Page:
Many submissives wear a collar to denote their status and commitment. It can be much like a wedding band, except that only the submissive partner wears one. The traditional collar is a neck band in leather or metal, chosen, designed, and even crafted by the dominant partner. Some subs wear a "symbolic collar", often a bracelet or ankle chain, which is more subdued than the traditional collar and can pass in non-BDSM situations. It is not uncommon for a sub to have several collars for special occasions. Dog collars are integral for K-9 roleplaying—pup-play.
Many people—for example, some in the punk rock and goth subcultures—wear collars for other reasons, such as fashion. So, one cannot assume that all people wearing collars are involved in BDSM. Members of the furry fandom may also wear collars as a part of costuming or as fashion. Use of collars in the sexual aspects of furry lifestyle may or may not be connected to BDSM, depending on the individual's preferences.
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One of the most famous works in this area is Leopold von Sacher-Masoch's Venus im Pelz (Venus in Furs, 1869), in which the protagonist, Severin, persuades a woman, Wanda, to take him on as her slave, serves her, and allows her to degrade him. The book has elements of both social and physical submission, and is the genesis of the term "masochism" coined by the 19th century psychiatrist Krafft-Ebing.
The Velvet Underground's song "Venus In Furs" is based on Sacher-Masoch's novel and discusses sadomasochism, the character Severin, and common bondage practices in a detached, objective, and non-judgmental manner.
Dwele's "Obey" is a Neo-Soul song based on the mind of a Dominant in a D/s relationship.
The DNCE song "Be Mean" is written about the artist's desire to be dominated.
- Venus in Furs - (1967) Directed by Joseph Marzano (written by Joseph Marzano, Leopold von Sacher-Masoch). A submissive (masochist) discovers (or creates) a reluctant Sadist. Long, examining scenes depicting what is for the submissive to wait in solitude or in transitory. Sadist gives the masochist the "ultimate gift" in the end.
- The Night Porter - (1974) Directed by Liliana Cavani. Thirteen years after WWII a concentration camp survivor and her tormentor, currently the night porter at a Vienna hotel, meet again and fall back into their sado-masochistic relationship.
- 9½ Weeks (1986) Directed by Adrian Lyne. Based on a book by the same name. Popular for its "You Can Leave Your Hat On" scene.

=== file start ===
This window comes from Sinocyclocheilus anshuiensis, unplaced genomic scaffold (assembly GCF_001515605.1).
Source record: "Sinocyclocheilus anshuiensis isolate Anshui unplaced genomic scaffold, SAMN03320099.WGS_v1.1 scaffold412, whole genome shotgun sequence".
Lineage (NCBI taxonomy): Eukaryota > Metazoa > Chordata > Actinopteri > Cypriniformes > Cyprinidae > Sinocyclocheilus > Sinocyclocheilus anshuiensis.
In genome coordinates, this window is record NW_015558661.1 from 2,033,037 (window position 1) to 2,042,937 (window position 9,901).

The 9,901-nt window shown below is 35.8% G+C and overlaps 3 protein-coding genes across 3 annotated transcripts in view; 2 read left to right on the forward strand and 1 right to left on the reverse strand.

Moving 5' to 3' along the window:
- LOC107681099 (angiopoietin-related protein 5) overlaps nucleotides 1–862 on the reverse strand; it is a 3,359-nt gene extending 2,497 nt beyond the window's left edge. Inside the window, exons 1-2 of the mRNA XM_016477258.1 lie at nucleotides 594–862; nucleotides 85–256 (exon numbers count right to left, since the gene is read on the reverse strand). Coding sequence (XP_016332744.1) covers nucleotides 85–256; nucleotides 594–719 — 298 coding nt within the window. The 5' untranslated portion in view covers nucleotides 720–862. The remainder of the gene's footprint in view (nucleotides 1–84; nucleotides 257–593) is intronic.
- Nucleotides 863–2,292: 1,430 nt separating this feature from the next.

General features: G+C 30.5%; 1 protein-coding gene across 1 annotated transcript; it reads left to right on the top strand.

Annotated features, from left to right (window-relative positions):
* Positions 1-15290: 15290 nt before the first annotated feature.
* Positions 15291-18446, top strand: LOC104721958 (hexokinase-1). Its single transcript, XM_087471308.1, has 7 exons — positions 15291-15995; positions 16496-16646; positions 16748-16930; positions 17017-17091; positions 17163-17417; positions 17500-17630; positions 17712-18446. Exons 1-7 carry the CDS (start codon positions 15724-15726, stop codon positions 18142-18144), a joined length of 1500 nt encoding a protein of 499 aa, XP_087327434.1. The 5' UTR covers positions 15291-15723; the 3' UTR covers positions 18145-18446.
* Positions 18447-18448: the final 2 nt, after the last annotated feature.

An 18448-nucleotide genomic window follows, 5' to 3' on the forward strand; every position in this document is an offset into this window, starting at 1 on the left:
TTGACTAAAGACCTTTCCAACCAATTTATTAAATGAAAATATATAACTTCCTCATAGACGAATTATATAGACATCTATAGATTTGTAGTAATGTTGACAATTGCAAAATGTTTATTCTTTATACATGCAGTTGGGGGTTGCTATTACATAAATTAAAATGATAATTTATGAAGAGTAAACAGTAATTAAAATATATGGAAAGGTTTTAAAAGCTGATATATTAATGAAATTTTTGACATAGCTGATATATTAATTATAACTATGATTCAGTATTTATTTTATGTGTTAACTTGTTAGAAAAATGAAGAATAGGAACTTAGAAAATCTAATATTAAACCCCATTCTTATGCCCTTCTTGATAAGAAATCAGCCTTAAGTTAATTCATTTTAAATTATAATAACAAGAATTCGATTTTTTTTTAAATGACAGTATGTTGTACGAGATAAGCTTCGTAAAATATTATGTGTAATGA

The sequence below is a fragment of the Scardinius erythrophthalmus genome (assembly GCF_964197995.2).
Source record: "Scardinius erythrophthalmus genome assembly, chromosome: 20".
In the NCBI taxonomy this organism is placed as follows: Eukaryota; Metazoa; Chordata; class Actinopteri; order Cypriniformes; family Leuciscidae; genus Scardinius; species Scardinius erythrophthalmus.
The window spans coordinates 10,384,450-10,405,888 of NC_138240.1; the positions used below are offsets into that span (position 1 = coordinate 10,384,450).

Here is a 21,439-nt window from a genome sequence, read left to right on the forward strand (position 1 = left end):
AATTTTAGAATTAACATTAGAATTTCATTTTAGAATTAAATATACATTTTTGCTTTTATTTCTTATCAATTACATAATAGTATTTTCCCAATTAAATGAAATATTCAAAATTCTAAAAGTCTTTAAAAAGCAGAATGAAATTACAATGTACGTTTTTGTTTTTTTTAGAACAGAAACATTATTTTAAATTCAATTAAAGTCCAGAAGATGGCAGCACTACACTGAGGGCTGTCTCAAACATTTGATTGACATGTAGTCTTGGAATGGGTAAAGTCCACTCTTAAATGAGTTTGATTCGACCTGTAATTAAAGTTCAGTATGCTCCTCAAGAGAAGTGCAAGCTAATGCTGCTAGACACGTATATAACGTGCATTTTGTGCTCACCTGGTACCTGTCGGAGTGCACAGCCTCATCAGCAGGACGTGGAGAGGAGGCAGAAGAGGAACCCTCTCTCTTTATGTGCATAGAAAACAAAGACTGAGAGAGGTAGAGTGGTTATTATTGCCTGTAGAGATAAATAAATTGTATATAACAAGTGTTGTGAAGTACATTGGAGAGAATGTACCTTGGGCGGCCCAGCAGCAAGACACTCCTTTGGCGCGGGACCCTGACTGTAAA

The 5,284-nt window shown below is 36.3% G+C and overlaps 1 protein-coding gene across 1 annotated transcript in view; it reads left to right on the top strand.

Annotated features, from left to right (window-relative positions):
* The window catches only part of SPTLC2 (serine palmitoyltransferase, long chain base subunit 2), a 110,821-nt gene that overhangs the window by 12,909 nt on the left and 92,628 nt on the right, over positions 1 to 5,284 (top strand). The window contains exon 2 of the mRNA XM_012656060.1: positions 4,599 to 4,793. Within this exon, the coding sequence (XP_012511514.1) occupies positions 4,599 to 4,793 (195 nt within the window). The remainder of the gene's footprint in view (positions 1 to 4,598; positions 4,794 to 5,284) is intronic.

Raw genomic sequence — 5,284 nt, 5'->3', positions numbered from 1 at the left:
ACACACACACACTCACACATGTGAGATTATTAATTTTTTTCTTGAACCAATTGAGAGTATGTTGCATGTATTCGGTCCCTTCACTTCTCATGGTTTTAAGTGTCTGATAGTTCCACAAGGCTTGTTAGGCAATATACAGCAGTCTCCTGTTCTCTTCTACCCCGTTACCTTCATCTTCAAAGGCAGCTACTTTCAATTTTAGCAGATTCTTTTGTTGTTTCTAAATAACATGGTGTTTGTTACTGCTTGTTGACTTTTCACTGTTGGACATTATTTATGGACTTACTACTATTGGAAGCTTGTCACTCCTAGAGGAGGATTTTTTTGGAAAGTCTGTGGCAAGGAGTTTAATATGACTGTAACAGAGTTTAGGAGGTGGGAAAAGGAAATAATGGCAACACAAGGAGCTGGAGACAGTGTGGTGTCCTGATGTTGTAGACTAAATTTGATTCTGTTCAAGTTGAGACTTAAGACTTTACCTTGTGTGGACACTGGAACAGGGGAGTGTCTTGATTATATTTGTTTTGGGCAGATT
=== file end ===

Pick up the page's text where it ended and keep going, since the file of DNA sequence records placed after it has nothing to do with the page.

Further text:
- Preaching to the Perverted (1997) Directed by Stuart Urban. A female dominant/Dominatrix movie depicting the London S&M scene.
- Secretary (2002) Directed by Steven Shainberg. Widely regarded as the first mainstream film to depict D/s relationship issues.
- The Duke of Burgundy - (2014) Directed by Peter Strickland. A woman who studies butterflies and moths tests the limits of her relationship with her lover.
- Fifty Shades of Grey (film) - (2015) Directed by Sam Taylor-Johnson with a screenplay by Kelly Marcel, based on the novel of the same name by E. L. James.
- Breslow N, Evans L, Langley J. "On the prevalence and roles of females in the sadomasochistic subculture: report of an empirical study." Archives of Sexual Behavior 1985 Aug;14(4):303-17. PMID 4051718
- Eugene E. Levitt, Charles Moser, and Karen V. Jamison "The prevalence and some attributes of females in the sadomasochistic subculture: A second report." Archives of Sexual Behavior 23(4) / August, 1994 DOI 10.1007/BF01541410 PMID 7993186.
- Ernulf KE, Innala SM. "Sexual bondage: a review and unobtrusive investigation." Archives of Sexual Behavior 1995 Dec;24(6):631-54. PMID 8572912
- 14th Amendment to the U.S. Constitution
- Makai, Michael (September 2013). Domination & Submission: The BDSM Relationhip Handbook. Createspace. pp. 162–171. ISBN 1492775975.
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- "Venus in Furs (1967)". imdb.
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- Rinella, Jack (1994). The Master's Manual: A Handbook of Erotic Dominance. Daedelus Publishing Co.. ISBN 1-881943-03-8.
- Rinella, Jack (2002). The Compleat Slave: Creating and Living an Erotic Dominant/Submissive Lifestyle. Daedelus Publishing Co.. ISBN 1-881943-13-5.
- Saez, Fernando and Viñuales, Olga, (2007). Armarios de Cuero, Ediciones Bellaterra. ISBN 978-84-7290-345-6
- Claudia Varrin (2000), Art of Sensual Female Dominance: A Guide for Women. Birch Lane Press. ISBN 0-8065-2089-2.
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- Claudia Varrin, (2004). Female Dominance: Rituals and Practices. Citadel Press. ISBN 0-8065-2659-9.